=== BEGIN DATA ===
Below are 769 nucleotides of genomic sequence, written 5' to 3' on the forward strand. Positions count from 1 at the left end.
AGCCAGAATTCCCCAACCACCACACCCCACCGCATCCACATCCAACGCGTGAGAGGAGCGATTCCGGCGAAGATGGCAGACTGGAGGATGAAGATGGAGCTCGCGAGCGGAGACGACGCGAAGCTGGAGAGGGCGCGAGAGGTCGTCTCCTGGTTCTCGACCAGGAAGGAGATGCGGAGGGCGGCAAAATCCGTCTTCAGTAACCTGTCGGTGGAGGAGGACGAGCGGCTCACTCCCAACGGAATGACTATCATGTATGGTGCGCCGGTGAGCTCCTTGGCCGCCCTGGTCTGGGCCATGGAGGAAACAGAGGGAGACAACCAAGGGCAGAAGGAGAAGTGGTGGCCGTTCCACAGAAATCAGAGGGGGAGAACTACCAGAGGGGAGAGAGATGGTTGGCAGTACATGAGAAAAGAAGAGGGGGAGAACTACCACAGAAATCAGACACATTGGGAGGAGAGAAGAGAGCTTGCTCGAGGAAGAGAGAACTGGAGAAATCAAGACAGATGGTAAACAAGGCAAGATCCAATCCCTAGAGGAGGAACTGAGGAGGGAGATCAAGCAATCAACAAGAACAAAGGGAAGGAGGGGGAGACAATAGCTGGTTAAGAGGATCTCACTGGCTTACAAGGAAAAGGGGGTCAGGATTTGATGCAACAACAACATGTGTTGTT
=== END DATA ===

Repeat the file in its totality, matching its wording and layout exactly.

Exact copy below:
Below are 769 nucleotides of genomic sequence, written 5' to 3' on the forward strand. Positions count from 1 at the left end.
AGCCAGAATTCCCCAACCACCACACCCCACCGCATCCACATCCAACGCGTGAGAGGAGCGATTCCGGCGAAGATGGCAGACTGGAGGATGAAGATGGAGCTCGCGAGCGGAGACGACGCGAAGCTGGAGAGGGCGCGAGAGGTCGTCTCCTGGTTCTCGACCAGGAAGGAGATGCGGAGGGCGGCAAAATCCGTCTTCAGTAACCTGTCGGTGGAGGAGGACGAGCGGCTCACTCCCAACGGAATGACTATCATGTATGGTGCGCCGGTGAGCTCCTTGGCCGCCCTGGTCTGGGCCATGGAGGAAACAGAGGGAGACAACCAAGGGCAGAAGGAGAAGTGGTGGCCGTTCCACAGAAATCAGAGGGGGAGAACTACCAGAGGGGAGAGAGATGGTTGGCAGTACATGAGAAAAGAAGAGGGGGAGAACTACCACAGAAATCAGACACATTGGGAGGAGAGAAGAGAGCTTGCTCGAGGAAGAGAGAACTGGAGAAATCAAGACAGATGGTAAACAAGGCAAGATCCAATCCCTAGAGGAGGAACTGAGGAGGGAGATCAAGCAATCAACAAGAACAAAGGGAAGGAGGGGGAGACAATAGCTGGTTAAGAGGATCTCACTGGCTTACAAGGAAAAGGGGGTCAGGATTTGATGCAACAACAACATGTGTTGTT